Countdown to launch of iGaming in Ontario
Ontario’s competitive regulated iGaming market goes “live” on April 4.
It is expected that the competitive market will have 30 to 40 operators – both grey market operators who are transitioning to the Ontario-regulated market and new entrants, some of whom are based in Ontario and other parts of Canada. While not all will be launching on April 4, most will launch over the next several weeks. With their launch will come marketing of iGaming products and the operator brands – some well-known, others less known, and others new to the space.
What does this mean for marketers?
Marketers need to be aware of their obligations to two government agencies (described below) to ensure that advertising is consistent with regulatory standards. A failure to comply may result in monetary penalties or the suspension of the operator’s authorization to provide iGaming services.
Marketers also need to ensure that marketing and advertising campaigns comply with a set of policies, including use of the iGaming Ontario logo.
At this early stage in the development of the competitive market in Ontario, marketers should keep the following top of mind:
- Advertising and marketing materials shall not target high-risk persons or minors – similar to other highly-regulated consumer products, precautions need to be in place to limit communications to high-risk players;
- Advertising and marketing shall be truthful and must not mislead;
- Advertising and marketing materials with gambling inducements, bonuses, and credits are prohibited, other than on the operator’s website, and with the player’s consent;
- Data integrity, security and protection of information is important;
- Responsible gambling is a key priority for AGCO and iGO – and by extension for operators. Marketing and advertising materials should not promote gambling as anything other than entertainment – a form of entertainment that is to be used in a responsible manner.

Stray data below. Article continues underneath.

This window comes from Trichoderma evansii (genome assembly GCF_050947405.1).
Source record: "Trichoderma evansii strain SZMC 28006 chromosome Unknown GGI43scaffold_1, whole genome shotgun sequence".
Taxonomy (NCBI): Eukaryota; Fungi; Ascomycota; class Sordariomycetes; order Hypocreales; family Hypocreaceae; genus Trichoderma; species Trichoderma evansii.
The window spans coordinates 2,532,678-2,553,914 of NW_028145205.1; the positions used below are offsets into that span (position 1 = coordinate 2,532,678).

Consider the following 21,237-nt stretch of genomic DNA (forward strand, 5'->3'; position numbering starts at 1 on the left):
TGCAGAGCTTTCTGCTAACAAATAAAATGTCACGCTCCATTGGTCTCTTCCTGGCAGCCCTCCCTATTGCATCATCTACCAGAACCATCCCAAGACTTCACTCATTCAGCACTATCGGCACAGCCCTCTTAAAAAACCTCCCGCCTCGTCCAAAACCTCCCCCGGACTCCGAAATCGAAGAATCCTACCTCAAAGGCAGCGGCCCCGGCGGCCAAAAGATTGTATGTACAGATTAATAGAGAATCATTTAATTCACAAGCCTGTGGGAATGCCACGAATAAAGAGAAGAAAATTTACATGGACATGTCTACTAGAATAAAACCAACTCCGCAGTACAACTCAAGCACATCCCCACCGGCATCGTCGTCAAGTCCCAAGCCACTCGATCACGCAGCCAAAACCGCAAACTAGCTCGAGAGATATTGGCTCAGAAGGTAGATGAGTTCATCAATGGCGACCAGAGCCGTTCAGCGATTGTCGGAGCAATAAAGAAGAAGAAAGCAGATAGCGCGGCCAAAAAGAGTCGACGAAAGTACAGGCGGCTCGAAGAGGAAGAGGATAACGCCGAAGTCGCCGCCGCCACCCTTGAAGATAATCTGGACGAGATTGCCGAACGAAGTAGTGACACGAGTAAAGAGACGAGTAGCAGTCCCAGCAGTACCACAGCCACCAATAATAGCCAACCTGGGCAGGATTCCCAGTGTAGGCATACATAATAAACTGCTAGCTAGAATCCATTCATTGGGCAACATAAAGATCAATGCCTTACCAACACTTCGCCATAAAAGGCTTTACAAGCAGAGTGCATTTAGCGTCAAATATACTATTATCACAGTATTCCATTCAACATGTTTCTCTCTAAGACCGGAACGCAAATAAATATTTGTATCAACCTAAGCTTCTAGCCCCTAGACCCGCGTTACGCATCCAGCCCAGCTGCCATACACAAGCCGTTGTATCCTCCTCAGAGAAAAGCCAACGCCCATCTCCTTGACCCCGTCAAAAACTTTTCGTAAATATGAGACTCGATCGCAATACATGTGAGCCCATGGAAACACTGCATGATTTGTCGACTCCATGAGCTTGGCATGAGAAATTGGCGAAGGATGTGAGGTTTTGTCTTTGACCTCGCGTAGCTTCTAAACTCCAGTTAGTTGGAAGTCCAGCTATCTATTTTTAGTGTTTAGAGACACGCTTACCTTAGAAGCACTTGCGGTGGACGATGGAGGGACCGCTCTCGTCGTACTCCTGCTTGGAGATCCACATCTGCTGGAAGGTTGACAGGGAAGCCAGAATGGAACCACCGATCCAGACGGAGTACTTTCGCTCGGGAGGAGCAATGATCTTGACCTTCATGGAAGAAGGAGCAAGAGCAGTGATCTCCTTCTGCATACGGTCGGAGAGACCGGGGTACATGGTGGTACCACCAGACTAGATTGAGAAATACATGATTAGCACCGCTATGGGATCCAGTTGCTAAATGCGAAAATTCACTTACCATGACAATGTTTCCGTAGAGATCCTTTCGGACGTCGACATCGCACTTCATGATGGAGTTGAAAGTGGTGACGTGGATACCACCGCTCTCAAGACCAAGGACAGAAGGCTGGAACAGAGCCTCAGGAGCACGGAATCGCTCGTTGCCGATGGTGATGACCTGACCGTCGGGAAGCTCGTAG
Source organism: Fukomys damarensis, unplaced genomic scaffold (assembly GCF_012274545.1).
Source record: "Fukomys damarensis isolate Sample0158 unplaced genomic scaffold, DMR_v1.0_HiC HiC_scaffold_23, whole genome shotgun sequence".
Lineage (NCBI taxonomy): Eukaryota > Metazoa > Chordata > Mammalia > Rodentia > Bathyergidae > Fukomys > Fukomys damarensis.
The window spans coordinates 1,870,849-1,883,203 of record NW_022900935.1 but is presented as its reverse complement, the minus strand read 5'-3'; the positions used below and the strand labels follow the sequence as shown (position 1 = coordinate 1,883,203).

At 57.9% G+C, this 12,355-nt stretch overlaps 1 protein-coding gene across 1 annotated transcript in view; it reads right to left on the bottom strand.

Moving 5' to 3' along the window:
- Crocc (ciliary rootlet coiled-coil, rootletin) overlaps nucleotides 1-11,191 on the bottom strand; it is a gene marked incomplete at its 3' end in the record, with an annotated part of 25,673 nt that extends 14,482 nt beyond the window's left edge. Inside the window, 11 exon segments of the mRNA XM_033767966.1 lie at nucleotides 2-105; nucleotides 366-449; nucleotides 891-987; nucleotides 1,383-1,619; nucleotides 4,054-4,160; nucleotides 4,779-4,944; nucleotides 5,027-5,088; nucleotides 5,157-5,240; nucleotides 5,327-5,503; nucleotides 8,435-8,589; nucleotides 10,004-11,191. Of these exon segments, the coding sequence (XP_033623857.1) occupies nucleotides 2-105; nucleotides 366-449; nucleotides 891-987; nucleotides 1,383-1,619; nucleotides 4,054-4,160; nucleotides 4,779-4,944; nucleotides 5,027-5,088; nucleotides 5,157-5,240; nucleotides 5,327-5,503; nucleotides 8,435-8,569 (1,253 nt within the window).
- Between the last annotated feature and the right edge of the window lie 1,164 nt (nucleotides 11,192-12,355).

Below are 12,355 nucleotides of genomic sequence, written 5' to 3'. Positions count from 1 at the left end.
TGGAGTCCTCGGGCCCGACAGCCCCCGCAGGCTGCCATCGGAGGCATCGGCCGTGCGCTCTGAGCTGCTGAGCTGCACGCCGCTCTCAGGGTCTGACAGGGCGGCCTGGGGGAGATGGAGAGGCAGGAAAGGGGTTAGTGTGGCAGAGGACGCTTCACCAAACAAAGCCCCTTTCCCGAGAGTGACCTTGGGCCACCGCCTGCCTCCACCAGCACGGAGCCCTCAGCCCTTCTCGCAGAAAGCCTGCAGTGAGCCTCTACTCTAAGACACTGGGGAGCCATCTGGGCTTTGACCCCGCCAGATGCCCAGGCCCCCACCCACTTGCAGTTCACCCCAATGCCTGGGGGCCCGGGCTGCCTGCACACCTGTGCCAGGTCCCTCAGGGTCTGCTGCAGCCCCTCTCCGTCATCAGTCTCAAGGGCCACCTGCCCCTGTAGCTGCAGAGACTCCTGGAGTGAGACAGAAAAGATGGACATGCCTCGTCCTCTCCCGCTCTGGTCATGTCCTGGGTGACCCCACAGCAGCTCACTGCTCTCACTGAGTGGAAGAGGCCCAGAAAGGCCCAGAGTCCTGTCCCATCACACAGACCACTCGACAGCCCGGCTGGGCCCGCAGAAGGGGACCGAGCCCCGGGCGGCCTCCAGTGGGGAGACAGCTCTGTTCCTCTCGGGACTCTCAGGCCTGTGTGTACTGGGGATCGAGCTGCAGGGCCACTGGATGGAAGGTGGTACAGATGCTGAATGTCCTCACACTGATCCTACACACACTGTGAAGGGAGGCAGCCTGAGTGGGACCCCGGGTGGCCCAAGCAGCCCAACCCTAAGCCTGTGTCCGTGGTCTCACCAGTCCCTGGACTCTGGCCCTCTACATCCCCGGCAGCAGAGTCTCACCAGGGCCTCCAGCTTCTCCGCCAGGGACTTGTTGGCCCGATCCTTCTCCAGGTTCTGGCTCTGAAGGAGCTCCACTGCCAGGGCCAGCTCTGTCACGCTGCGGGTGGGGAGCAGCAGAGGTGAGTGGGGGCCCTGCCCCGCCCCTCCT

- Information about gambling and games must be accurate and be readily available to players.
iGaming is highly regulated. The concept of “responsible gambling” is embedded in the regulatory structure. That regulatory structure involves two government agencies – the Alcohol and Gaming Commission of Ontario (AGCO), the regulator, and iGaming Ontario (iGO), the “conductor and manager” – a uniquely Canadian approach to the regulation of gaming in which operators sign commercial agreements with iGO. The operators are acting as iGO’s agents with customers. The AGCO has established its Standards related to marketing and advertising, which are outcome-based and iGO has also provided marketing and advertising policies to operators to use in developing marketing and advertising campaigns.
The CMA is developing guidance on both the AGCO Standards and iGO’s policies. In the interim, members can access an overview of the changes that are impacting marketers. Given that iGaming is digital, marketers need to be aware that other laws such as Canada’s Anti-Spam Legislation, Competition Act and privacy may apply. The expertise that members have developed in these areas will help in providing services to iGaming operators.
Both AGCO and iGO will be closely monitoring operators and their marketing and advertising activities. Both have stated that if they do not see a “responsible” approach, the rules will be changed. To secure the industry’s long-term success, the CMA’s guidance will help members understand the compliance requirements, outline the importance of operating in a responsible manner and benchmark best practices.